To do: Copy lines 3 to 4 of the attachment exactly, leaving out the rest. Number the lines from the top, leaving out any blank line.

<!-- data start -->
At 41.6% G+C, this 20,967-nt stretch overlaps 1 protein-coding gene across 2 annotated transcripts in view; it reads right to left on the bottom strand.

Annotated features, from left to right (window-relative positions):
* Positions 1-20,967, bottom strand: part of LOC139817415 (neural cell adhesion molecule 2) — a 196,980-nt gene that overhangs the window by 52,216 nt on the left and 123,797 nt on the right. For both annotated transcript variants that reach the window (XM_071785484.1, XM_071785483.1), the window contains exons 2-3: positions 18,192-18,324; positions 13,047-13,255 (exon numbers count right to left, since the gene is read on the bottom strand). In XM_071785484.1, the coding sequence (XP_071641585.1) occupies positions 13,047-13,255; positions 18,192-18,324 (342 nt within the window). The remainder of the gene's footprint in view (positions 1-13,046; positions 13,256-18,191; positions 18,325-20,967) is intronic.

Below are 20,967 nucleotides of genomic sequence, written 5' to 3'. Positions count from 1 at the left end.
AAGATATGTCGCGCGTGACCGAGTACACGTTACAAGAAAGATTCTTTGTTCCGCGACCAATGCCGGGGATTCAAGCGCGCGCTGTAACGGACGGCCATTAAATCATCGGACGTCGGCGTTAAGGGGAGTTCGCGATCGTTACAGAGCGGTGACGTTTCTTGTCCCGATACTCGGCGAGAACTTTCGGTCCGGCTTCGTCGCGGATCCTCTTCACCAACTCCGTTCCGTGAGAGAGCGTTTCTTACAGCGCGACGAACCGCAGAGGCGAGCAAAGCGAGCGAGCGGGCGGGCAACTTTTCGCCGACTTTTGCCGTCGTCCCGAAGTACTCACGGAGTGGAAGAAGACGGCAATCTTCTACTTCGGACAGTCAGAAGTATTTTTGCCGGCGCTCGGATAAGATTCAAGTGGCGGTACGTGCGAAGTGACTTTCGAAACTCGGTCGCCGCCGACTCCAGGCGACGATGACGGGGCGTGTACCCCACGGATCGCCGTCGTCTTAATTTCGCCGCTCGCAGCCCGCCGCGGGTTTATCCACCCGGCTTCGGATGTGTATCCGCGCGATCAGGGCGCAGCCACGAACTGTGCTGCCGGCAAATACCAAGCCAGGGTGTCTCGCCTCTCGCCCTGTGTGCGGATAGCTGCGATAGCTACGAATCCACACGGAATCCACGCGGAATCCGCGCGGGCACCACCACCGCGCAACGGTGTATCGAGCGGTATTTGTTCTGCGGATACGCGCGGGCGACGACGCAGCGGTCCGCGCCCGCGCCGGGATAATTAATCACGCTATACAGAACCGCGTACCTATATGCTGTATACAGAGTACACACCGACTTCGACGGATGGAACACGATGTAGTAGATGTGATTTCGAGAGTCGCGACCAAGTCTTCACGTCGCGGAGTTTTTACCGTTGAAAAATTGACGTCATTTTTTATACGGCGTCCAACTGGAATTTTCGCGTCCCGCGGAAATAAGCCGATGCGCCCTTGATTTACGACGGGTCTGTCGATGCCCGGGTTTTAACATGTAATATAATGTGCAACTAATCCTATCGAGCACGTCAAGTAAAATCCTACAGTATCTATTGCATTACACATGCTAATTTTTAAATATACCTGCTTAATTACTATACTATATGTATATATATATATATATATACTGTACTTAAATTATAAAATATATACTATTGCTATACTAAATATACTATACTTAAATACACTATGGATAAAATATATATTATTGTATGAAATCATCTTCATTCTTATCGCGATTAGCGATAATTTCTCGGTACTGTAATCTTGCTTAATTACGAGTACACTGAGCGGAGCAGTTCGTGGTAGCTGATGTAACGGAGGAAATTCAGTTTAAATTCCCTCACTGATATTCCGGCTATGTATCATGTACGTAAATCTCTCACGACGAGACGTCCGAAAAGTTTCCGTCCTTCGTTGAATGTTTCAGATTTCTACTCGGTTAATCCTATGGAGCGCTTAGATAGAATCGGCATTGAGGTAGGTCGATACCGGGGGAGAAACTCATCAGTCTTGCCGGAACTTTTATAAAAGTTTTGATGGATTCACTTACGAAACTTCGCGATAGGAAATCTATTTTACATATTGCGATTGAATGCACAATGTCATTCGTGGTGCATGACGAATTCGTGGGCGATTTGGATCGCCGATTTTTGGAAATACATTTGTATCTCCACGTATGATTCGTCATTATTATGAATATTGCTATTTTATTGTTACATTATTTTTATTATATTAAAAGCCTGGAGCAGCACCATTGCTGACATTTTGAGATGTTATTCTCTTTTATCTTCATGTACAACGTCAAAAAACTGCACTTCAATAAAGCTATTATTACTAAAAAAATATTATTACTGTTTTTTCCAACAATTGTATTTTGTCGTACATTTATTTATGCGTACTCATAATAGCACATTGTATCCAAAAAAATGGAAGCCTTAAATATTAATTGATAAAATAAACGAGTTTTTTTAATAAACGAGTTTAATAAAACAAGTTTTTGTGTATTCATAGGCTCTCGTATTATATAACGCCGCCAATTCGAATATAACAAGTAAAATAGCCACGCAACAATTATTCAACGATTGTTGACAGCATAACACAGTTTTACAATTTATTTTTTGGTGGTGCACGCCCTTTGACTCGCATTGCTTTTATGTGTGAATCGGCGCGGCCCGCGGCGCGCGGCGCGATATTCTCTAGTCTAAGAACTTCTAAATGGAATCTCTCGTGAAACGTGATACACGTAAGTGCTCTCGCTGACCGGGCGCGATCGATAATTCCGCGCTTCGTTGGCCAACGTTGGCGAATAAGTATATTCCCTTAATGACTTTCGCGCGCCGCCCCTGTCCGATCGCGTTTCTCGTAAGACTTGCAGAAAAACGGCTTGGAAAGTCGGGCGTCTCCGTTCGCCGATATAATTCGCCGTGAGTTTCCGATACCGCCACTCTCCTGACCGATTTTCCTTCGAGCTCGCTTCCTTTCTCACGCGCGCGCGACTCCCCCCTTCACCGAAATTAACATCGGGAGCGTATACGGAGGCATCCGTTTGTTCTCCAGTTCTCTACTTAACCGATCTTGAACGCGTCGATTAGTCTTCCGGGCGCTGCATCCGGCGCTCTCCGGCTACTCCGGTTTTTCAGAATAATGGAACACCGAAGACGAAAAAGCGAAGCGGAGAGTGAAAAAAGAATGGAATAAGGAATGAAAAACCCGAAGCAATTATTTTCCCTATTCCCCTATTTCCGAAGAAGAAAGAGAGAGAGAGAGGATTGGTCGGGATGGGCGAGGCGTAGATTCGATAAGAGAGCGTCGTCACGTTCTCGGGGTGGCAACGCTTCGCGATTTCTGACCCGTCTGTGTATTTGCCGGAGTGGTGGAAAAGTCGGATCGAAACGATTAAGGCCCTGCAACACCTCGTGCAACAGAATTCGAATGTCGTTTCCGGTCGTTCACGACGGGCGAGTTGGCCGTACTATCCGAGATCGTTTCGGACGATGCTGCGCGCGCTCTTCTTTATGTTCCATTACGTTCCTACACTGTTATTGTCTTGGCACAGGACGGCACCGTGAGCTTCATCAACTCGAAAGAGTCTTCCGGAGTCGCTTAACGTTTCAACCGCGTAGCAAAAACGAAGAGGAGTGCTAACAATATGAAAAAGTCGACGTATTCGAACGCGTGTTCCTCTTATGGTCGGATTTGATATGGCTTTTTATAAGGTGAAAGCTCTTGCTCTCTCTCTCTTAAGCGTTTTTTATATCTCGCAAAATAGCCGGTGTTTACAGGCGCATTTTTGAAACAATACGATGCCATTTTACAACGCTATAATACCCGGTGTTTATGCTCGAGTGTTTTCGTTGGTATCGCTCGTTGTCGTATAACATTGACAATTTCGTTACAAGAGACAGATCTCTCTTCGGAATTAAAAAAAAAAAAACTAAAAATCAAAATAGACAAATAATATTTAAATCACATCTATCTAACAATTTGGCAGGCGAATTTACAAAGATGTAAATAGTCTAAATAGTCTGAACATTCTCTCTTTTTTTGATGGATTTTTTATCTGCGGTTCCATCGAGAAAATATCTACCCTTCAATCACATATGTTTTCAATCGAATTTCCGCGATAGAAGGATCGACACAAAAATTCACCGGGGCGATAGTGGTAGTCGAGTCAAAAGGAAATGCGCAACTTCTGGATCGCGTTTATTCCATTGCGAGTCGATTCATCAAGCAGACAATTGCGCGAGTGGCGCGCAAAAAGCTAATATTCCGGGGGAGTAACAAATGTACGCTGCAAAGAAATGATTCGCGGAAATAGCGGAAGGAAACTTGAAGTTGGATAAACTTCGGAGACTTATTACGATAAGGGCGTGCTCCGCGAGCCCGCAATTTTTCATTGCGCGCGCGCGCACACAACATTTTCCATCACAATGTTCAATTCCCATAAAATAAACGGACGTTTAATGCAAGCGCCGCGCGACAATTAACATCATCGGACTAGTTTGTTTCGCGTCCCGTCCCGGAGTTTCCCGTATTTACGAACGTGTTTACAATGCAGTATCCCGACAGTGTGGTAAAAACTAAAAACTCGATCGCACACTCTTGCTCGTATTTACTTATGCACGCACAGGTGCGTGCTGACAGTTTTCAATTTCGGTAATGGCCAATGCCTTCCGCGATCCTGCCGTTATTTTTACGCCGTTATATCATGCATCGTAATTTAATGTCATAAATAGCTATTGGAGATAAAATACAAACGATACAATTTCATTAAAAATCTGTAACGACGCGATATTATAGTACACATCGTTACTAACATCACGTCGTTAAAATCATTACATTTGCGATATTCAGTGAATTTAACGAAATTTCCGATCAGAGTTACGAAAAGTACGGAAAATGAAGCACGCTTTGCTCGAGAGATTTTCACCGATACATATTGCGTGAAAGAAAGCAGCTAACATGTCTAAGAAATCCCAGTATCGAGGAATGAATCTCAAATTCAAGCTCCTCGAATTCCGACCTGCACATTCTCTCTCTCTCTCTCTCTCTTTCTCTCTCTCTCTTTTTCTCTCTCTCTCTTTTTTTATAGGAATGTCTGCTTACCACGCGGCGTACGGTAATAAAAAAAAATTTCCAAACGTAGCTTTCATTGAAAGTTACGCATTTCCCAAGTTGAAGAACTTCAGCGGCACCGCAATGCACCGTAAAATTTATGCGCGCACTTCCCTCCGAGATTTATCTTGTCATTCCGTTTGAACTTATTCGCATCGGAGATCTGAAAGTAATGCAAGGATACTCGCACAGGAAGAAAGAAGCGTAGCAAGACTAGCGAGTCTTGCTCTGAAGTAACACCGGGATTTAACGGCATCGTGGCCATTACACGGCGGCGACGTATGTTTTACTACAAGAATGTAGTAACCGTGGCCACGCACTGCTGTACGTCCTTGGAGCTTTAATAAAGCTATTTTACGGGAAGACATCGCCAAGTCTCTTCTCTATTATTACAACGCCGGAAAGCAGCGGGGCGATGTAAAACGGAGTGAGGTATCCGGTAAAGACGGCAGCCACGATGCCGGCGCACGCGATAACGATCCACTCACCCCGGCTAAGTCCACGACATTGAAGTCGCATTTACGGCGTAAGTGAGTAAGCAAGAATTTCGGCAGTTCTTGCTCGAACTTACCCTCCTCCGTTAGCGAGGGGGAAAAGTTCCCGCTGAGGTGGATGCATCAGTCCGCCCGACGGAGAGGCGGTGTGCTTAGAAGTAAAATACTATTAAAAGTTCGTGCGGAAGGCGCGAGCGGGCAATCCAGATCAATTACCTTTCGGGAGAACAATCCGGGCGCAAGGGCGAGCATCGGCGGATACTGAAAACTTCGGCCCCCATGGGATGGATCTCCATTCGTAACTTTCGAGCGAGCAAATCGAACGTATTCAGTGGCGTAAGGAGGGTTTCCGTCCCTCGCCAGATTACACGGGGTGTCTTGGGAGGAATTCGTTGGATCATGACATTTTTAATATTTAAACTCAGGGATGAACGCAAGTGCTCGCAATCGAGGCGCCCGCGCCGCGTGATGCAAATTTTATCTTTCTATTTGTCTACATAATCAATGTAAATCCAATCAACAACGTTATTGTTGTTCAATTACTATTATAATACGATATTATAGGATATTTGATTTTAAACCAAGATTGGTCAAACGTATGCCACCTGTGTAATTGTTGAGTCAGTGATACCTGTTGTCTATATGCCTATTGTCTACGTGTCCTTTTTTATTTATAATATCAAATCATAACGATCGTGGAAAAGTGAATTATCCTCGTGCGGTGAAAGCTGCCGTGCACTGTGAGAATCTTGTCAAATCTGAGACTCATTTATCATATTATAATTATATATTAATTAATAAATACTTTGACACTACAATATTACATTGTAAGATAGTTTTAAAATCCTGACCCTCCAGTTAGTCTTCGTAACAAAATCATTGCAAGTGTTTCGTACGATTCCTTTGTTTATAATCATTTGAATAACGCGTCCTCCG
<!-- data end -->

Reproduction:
* Positions 1-20,967, bottom strand: part of LOC139817415 (neural cell adhesion molecule 2) — a 196,980-nt gene that overhangs the window by 52,216 nt on the left and 123,797 nt on the right. For both annotated transcript variants that reach the window (XM_071785484.1, XM_071785483.1), the window contains exons 2-3: positions 18,192-18,324; positions 13,047-13,255 (exon numbers count right to left, since the gene is read on the bottom strand). In XM_071785484.1, the coding sequence (XP_071641585.1) occupies positions 13,047-13,255; positions 18,192-18,324 (342 nt within the window). The remainder of the gene's footprint in view (positions 1-13,046; positions 13,256-18,191; positions 18,325-20,967) is intronic.

Below are 20,967 nucleotides of genomic sequence, written 5' to 3'. Positions count from 1 at the left end.